The Pembrokeshire Herald contacted one mum, after her story appeared on the SWAT Facebook page. Jamie-lee Irving is a young mum with twins. We asked Jamielee could we use her story, one of many on the SWAT Facebook page, as a representative of the many there. The below are her words, her story: “I have twins. One of which was very poorly earlier this year. “Over the past 4 weeks, one of the twins has been poorly pretty much constantly.

Initially being diagnosed with tonsillitis on Ward 9. “After suffering a febrile convulsion at home due to a soaring temp, I took him to A&E at Withybush by car. “After 2 courses of antibiotics, he seemed to be getting better. Towards the middle of last week (the week ending Sunday, Dec 14) he totally went off his food/milk. He wouldn’t take more than 2-3oz and every time he managed to take a feed, he was vomiting.

This went on for 3 days solid. “He awoke at 12:15am, Saturday morning (Dec 13), I assumed for a feed. He was very unhappy, grizzly and generally not himself. He took 2oz and I put him back to bed. He began coughing violently, so I picked him up: he vomited everywhere. “I rang care on call who advised me to go straight to Glangwili. As I was packing a bag, he was sat on the sofa with my husband. He had another febrile convulsion.

This time I rang 999 straight away. “Then the ‘Glangwili Experience’ began. “The ambulance arrived. The paramedic took my son’s temperature, which had gone up since I’d taken it myself. They were very blasé about the whole thing and not overly concerned about the situation. “I was told I’d have to go to Glangwili, which I knew anyway. So off we went. I was strapped to a stretcher holding my 10 month old baby.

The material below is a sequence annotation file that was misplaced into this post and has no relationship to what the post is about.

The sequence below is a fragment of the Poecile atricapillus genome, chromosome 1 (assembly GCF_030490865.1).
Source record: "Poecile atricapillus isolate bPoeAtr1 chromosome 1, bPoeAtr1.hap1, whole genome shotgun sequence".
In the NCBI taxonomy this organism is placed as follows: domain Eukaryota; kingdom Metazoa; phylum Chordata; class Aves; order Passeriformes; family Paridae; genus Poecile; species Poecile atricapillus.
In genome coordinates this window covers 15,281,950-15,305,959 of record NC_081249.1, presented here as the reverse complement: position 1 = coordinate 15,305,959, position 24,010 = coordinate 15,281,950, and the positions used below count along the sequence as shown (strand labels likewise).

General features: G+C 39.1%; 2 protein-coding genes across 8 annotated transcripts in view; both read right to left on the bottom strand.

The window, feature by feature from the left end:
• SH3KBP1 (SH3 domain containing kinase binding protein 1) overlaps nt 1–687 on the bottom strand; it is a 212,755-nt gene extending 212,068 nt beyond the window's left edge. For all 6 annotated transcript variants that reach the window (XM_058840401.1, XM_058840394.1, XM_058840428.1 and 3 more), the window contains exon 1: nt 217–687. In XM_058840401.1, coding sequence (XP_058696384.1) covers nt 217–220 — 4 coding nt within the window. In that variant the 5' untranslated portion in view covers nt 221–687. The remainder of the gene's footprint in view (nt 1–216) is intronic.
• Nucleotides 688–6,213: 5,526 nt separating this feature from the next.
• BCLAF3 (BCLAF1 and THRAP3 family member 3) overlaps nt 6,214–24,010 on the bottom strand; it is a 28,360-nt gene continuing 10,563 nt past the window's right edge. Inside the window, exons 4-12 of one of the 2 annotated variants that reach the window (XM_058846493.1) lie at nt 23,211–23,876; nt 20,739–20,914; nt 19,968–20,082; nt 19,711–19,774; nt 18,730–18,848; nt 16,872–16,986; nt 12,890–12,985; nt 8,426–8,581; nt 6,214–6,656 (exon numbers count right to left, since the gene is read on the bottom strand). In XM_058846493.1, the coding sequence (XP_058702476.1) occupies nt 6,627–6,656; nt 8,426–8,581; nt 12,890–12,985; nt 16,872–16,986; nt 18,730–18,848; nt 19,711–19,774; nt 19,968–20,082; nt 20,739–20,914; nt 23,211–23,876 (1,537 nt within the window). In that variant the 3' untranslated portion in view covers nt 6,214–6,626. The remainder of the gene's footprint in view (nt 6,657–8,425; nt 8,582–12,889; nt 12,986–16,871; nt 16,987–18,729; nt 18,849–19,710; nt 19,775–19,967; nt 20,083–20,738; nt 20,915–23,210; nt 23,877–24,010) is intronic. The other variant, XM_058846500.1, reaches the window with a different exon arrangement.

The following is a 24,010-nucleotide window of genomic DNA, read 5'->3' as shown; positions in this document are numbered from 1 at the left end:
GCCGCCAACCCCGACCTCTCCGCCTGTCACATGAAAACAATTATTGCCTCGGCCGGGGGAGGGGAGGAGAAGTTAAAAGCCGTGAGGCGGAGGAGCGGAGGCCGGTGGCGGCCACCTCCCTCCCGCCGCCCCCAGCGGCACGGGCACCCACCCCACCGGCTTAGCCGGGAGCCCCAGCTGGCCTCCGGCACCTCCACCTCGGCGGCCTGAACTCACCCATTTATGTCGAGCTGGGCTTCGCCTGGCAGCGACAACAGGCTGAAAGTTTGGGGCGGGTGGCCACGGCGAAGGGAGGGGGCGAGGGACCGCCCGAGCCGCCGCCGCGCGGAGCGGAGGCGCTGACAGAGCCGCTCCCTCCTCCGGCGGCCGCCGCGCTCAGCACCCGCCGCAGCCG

Everyone knows how rough a ride is in an ambulance… I almost dropped him 4 times as he wasn’t secured at all! “His oxygen SATS were taken with an adult probe, and therefore showed a terribly low reading, causing me to panic. I was told not to worry as the probe wouldn’t give a true reading anyway!! “I have to ask: why use it in the first place if this is the case?!

“The paramedic fell asleep for a lot of the journey and the ambulance was ill-equipped to deal with a child, let alone a baby. “I cannot fault the night staff at Glangwili at all. “We were seen almost immediately, given a side room as soon as one was available and brought tea and coffee by the nurses. The rest of the night my son was observed and allowed to sleep. The changeover happened around 8:00am, though we hadn’t seen a doctor or nurse since 5am “We were left in a side room not knowing what was happening.

We only saw a nurse at 11:30am because I enquired about what was happening. “I was told three different things by three different doctors, and finally told – by the most awfully rude nurse I’ve ever met: ‘You can go now as we need this bed’. “No medicine, no explanation… nothing. “I was still worried so took him to Withybush Ward 9 on Sunday. “We were seen immediately by the most amazing consultant I’ve ever met. She explained to me in 15 minutes what I’ve been wanting someone to tell me for almost 9 months; namely, what’s wrong with my son and how to manage it.

“He spent a few hours on Ward 9 and was then sent home with a special pump to help his cough/ breathing and has kept all his food and drinks down since. “Such a shame that this has happened to our hospital at Withybush. Bring back Ward 9 and its nurses and doctors and stop this silliness!” The Pembrokeshire Herald would like to hear your experiences of Glangwili Hospital since the transfer of services from Withybush. Whether negative or positive, please send your stories to editor@herald.email.